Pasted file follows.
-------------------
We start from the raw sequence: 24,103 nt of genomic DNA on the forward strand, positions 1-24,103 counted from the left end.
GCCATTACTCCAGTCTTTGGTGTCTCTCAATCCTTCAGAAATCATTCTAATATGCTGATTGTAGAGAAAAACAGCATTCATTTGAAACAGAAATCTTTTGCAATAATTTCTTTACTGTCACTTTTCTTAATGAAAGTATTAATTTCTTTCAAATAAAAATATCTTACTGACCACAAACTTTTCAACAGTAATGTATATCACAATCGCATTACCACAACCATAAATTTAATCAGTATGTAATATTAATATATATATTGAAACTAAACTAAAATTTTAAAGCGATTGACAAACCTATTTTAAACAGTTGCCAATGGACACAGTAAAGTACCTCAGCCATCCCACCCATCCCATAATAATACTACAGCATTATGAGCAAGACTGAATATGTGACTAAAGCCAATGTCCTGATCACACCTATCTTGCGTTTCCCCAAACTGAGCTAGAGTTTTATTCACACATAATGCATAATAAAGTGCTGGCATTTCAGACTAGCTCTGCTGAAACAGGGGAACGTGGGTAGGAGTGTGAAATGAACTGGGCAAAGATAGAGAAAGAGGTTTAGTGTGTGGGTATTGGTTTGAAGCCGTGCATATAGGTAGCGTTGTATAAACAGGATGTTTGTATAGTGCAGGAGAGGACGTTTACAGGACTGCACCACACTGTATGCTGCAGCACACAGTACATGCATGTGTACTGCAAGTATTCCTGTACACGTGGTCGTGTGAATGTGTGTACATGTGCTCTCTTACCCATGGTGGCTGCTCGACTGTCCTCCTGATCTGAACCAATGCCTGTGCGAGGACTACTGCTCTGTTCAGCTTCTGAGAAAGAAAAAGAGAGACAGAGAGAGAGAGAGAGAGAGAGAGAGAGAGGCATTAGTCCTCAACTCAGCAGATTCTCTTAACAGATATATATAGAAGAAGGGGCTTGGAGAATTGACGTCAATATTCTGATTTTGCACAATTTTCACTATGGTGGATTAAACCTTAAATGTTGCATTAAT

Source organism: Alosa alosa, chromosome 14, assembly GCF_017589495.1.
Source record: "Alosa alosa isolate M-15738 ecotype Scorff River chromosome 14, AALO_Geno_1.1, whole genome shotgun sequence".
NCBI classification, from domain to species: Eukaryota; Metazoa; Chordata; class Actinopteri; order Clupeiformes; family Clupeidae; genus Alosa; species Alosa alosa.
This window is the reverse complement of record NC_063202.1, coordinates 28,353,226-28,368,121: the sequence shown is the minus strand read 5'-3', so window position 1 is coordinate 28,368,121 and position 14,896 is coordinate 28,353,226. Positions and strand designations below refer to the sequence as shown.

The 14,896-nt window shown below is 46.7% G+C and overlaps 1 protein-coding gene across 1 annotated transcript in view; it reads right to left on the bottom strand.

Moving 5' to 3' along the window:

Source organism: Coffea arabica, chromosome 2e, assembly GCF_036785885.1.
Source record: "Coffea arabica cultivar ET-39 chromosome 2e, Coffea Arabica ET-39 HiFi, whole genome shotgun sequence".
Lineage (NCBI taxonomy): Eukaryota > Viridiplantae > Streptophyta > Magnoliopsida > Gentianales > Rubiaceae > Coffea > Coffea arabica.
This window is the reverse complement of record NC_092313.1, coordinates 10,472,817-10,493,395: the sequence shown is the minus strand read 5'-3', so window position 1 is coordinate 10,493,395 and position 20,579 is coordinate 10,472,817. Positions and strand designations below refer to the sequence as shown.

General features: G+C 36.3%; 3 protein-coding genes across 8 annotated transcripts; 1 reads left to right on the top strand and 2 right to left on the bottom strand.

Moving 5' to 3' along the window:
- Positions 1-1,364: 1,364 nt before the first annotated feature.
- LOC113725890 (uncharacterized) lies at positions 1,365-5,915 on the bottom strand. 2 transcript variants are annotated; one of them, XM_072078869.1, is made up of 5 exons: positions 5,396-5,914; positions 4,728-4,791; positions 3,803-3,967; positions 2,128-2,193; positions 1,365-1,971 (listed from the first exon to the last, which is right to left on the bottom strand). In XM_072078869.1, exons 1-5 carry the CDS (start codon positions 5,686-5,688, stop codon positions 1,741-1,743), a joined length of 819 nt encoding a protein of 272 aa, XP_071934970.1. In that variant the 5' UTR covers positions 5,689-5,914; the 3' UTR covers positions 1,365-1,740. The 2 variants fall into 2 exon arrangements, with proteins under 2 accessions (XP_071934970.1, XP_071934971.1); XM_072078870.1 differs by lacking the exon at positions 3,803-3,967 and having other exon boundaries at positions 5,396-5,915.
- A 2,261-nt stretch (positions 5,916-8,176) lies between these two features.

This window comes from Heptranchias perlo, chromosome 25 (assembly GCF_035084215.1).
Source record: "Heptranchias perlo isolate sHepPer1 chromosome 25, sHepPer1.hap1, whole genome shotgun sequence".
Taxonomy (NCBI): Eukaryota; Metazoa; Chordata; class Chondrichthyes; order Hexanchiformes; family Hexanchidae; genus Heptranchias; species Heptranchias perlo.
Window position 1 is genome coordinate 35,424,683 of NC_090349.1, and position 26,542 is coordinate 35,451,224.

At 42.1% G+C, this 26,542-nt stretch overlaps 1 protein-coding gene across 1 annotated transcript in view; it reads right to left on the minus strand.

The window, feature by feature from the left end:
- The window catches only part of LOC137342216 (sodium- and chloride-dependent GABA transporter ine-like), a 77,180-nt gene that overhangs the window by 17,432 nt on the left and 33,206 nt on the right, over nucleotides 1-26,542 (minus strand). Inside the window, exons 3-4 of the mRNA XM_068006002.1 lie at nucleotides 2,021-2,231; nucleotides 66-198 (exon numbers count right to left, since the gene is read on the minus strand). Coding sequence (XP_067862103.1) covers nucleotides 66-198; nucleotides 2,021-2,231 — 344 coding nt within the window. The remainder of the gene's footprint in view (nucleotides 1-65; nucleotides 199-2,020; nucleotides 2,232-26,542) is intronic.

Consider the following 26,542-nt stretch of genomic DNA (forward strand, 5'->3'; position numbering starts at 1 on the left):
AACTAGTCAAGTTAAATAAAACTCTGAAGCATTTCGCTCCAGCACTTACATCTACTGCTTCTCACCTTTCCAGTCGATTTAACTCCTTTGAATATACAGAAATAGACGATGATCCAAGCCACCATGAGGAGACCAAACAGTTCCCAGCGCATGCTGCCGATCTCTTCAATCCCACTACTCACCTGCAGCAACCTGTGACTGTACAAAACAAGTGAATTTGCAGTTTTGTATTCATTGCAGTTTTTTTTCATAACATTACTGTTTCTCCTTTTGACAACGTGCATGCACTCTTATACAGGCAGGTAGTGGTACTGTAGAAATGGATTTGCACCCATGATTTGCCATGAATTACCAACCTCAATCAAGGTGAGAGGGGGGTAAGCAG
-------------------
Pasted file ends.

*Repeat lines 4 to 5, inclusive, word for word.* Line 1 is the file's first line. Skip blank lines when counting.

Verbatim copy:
Source record: "Alosa alosa isolate M-15738 ecotype Scorff River chromosome 14, AALO_Geno_1.1, whole genome shotgun sequence".
NCBI classification, from domain to species: Eukaryota; Metazoa; Chordata; class Actinopteri; order Clupeiformes; family Clupeidae; genus Alosa; species Alosa alosa.